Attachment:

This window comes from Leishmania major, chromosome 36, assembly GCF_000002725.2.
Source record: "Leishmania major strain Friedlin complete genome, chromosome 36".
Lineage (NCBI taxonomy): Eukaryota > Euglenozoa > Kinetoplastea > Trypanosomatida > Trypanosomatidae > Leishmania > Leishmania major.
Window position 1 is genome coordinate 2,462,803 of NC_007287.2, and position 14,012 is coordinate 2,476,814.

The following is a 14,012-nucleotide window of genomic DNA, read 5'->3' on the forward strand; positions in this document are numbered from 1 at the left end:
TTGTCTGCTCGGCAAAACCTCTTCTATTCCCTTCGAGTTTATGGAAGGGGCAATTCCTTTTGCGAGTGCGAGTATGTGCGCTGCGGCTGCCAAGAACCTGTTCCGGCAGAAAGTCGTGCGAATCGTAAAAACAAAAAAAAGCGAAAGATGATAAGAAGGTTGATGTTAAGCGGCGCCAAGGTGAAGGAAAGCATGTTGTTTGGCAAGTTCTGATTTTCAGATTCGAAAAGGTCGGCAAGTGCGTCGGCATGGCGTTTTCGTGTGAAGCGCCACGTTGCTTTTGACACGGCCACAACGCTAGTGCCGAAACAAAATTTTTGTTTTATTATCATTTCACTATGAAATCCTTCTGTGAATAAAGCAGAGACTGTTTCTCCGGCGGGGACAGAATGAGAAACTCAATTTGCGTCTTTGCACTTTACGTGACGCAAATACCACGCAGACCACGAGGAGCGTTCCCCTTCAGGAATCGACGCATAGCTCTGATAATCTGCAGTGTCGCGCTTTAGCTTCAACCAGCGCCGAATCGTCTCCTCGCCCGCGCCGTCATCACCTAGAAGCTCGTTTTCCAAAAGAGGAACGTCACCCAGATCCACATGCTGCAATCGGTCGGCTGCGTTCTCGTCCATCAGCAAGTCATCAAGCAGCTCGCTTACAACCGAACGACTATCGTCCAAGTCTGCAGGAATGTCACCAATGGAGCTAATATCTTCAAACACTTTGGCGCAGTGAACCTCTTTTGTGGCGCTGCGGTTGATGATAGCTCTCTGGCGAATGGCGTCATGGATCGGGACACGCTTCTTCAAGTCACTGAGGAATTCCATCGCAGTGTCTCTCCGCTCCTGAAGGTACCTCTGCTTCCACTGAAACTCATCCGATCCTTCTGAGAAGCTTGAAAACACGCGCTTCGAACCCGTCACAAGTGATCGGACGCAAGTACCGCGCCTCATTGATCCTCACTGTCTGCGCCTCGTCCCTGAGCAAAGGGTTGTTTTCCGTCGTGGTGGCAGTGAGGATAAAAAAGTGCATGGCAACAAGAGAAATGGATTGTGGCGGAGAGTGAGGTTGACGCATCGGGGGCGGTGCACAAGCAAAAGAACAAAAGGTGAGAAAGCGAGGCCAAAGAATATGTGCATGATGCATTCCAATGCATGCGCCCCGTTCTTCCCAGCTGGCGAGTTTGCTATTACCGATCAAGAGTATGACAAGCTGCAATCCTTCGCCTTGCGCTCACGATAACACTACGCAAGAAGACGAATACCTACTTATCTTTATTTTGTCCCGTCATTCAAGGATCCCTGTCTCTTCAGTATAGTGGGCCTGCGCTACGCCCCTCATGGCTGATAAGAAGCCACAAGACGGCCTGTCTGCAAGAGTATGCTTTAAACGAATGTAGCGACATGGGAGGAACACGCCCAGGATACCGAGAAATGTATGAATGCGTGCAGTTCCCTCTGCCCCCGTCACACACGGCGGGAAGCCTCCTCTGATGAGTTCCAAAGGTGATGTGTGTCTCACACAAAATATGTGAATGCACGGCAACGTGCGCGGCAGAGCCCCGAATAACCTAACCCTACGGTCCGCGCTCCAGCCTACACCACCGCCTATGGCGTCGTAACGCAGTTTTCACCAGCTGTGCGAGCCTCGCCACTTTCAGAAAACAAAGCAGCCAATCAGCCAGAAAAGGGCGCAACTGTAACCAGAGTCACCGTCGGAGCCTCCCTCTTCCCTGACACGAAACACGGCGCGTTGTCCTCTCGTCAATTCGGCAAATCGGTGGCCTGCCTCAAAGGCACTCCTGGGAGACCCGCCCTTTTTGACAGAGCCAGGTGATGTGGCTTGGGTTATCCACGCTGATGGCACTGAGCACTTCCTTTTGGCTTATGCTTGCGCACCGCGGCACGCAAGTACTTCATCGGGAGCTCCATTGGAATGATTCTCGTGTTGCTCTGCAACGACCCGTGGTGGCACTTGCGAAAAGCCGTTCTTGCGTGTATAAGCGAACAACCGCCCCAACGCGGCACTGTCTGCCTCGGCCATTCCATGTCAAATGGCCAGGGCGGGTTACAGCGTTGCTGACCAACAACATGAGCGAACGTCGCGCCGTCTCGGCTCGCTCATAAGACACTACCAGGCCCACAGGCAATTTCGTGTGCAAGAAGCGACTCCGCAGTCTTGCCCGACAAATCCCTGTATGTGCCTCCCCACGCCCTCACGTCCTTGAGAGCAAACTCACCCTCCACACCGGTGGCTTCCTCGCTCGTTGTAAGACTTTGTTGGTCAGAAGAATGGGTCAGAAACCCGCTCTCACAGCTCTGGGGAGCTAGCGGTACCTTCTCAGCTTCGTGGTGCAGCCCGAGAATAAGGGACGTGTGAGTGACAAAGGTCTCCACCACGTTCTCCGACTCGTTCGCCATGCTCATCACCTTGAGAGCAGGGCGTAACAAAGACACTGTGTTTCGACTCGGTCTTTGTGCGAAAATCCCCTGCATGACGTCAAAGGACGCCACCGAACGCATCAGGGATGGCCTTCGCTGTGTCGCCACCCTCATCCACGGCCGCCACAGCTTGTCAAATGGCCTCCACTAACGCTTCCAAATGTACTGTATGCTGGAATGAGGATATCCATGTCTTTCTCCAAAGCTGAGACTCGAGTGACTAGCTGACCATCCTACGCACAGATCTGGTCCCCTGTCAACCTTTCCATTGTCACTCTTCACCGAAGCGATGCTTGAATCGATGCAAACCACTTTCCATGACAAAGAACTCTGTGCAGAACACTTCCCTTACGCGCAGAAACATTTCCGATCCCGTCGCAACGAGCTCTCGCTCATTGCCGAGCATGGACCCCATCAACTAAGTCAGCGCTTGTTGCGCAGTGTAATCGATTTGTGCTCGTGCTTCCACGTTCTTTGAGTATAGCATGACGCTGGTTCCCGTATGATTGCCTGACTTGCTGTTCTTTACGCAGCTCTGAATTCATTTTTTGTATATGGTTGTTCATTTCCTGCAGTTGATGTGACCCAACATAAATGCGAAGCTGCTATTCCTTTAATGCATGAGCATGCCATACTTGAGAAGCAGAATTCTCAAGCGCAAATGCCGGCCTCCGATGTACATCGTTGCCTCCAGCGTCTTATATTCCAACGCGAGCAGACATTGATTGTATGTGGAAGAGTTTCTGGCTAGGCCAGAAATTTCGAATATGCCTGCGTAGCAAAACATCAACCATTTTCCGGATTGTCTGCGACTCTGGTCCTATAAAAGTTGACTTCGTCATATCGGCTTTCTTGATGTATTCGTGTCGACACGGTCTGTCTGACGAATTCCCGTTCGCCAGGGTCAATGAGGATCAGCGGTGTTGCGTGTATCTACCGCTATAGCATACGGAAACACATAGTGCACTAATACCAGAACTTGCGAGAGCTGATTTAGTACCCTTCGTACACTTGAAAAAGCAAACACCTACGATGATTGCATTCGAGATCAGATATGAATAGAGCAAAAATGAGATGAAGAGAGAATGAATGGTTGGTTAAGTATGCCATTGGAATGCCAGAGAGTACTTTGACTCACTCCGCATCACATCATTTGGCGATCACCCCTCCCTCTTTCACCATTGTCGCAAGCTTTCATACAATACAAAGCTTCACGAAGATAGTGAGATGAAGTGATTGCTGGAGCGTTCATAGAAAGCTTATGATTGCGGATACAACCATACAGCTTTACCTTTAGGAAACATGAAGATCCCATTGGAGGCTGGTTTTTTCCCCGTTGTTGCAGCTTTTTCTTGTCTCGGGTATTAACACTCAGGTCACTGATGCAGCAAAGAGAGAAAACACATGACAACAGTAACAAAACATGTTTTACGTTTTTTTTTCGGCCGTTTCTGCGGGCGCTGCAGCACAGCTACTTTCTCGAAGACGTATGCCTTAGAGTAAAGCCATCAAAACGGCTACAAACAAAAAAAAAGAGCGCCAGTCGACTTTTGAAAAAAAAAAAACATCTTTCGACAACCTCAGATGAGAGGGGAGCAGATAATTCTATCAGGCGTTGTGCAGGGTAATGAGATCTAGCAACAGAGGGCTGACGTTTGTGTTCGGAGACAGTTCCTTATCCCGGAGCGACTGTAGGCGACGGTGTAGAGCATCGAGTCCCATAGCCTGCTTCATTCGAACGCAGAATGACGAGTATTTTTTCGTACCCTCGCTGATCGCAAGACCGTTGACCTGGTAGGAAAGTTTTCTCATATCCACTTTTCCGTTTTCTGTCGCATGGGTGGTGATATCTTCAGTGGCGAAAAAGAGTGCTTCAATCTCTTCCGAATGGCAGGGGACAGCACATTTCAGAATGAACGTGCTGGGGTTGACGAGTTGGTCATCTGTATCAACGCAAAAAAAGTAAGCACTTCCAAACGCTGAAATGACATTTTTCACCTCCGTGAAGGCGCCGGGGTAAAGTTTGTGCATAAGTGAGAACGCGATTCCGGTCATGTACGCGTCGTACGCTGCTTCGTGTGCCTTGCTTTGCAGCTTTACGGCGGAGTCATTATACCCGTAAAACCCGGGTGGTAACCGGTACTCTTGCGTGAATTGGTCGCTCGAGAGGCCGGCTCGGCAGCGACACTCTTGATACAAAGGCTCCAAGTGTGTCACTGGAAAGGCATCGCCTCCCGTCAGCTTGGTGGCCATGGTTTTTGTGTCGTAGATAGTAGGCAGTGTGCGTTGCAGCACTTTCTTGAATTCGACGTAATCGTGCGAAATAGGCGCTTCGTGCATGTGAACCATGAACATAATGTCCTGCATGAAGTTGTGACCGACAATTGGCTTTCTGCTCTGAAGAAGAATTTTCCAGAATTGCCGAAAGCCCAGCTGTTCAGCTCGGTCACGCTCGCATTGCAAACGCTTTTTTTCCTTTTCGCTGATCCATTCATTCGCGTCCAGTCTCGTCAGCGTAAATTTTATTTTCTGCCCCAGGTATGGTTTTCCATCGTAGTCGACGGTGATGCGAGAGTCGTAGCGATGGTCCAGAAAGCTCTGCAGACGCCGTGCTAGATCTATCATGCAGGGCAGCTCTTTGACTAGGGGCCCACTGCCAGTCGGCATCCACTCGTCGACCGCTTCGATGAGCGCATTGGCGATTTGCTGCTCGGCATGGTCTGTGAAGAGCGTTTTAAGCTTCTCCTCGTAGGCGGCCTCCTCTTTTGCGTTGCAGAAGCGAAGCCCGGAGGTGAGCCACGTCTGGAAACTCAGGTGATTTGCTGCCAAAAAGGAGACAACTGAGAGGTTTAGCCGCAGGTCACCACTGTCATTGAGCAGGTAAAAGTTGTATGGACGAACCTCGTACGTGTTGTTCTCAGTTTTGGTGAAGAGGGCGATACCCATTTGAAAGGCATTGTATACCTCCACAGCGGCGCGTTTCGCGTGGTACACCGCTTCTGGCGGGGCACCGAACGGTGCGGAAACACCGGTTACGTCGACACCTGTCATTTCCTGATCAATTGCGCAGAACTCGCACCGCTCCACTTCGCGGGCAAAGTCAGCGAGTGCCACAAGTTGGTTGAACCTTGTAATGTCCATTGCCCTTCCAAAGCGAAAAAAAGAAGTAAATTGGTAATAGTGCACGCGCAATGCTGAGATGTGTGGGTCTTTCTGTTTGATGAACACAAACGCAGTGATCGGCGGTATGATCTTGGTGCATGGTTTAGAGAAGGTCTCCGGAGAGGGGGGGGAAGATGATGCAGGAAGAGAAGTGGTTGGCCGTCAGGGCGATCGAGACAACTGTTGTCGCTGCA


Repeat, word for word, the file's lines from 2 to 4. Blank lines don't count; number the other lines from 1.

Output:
Source record: "Leishmania major strain Friedlin complete genome, chromosome 36".
Lineage (NCBI taxonomy): Eukaryota > Euglenozoa > Kinetoplastea > Trypanosomatida > Trypanosomatidae > Leishmania > Leishmania major.
Window position 1 is genome coordinate 2,462,803 of NC_007287.2, and position 14,012 is coordinate 2,476,814.